Why are we afraid of non-existent dangers?

In order to delve into the causes of a phobia, it is necessary to resort to a multifactorial explanation. This means that Not all phobias originate from a traumatic childhood experience starring a certain object or animal. Scientific research indicates that while these are possible causes, there are other factors that may explain why some people experience an intense fear of non-threatening objects.

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Other ways of displaying a phobia are based on learning from the stories and experiences of others (what in English is called vicarious learning) or negative information from the environment. For this reason, popular culture has encouraged many people to develop specific phobias of certain characters, animals or circumstances whose real danger is much less than that characterized, as occurs in the case of taking a plane flight – there are too many films about air disasters that support this image -; or as happens with spiders and clowns.

The role of the amygdala in phobia

On a neurobiological level, how does a phobia manage to make us feel such fear in the face of certain stimuli? Well, although there are many structures involved in this process, The role of the amygdala is key in explaining fear responses. This structure is responsible for processing emotional stimuli in general, and particularly stimuli that trigger fear responses.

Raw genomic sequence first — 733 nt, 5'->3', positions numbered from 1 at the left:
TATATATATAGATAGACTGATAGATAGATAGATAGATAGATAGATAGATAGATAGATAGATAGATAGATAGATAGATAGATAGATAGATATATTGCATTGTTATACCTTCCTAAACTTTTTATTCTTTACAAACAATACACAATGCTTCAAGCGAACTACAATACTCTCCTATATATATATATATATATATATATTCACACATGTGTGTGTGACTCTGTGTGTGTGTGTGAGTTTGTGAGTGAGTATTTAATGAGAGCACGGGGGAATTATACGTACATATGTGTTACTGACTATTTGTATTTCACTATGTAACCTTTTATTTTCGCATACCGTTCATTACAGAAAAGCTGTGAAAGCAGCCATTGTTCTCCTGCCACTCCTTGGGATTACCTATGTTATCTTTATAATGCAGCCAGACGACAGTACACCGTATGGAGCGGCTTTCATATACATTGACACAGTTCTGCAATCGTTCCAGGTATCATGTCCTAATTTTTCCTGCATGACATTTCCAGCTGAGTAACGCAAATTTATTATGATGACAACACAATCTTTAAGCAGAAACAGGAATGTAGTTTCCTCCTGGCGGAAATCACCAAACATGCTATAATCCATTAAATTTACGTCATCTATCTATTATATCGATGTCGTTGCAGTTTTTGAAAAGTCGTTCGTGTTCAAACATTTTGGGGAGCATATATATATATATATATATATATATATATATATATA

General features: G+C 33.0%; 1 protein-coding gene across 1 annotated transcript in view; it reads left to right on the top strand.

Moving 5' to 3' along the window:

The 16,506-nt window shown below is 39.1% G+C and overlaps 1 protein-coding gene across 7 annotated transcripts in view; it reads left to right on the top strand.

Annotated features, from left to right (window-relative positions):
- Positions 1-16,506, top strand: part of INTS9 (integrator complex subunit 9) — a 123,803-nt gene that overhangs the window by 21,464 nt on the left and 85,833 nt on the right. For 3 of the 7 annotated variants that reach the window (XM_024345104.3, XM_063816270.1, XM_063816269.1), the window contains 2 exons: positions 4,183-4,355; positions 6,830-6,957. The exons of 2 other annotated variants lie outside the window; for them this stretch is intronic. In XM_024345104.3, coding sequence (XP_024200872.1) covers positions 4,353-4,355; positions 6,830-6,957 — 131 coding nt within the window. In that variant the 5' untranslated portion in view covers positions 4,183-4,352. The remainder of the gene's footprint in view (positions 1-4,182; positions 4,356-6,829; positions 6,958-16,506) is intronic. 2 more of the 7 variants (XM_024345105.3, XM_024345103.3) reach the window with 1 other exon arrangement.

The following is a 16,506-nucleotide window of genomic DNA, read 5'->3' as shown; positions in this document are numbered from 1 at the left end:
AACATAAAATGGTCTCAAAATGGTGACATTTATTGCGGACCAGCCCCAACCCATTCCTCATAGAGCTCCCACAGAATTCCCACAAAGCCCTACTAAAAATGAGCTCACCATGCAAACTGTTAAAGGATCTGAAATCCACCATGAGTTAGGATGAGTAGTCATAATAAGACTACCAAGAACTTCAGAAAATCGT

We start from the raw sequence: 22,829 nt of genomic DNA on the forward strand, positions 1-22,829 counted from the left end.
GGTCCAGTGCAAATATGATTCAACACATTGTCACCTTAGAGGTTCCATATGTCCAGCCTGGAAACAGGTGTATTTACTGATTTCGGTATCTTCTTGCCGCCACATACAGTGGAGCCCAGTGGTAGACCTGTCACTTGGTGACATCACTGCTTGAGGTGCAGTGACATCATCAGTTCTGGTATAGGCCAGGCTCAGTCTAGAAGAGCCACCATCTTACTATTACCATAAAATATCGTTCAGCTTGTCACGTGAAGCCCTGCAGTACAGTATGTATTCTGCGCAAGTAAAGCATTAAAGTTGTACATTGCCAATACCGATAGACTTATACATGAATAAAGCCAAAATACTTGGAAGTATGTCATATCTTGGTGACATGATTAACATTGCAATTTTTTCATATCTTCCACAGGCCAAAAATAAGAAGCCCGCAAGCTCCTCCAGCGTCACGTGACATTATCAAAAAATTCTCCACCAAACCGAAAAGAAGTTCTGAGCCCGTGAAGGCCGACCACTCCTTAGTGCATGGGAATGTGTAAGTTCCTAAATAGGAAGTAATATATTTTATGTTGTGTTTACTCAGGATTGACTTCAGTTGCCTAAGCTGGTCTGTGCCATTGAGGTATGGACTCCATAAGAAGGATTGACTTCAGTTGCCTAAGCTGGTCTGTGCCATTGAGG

The amygdala can provide a rapid, universal and stereotyped response to dangerous universal stimuli, without the need to give it complex cognitive processing, with the aim of acting effectively in the face of present threats. If more elaborate processing is required, it can send that information to the cerebral cortex.

What happens with phobias is that greater activity is generated in this area when the stimulus that was learned as dangerous (the needle, the spider, etc.) is detected, greater activity compared to other unpleasant stimuli. Furthermore, the processing of the phobic object or situation appears to be, in essence, automatic. When people maintain their attention on the phobic image, there is an activation of a network of structures – such as the orbitofrontal cortex, the anterior insula and the anterior cingulate cortex – but when their attention is not directed towards the phobic stimulus, the activation of the amygdala.

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This evidence could be useful to argue the situation from which we start: although phobias make us see danger where there is none (we now know, due to the high activation of our amygdala and other structures), People who suffer from a phobia feel an excessive fear of the object in a matter of seconds, even without being aware of it. It is for this reason that it is important to be empathetic with them, understand their pain, and accompany as much as possible so that these people access treatment with a mental health professional.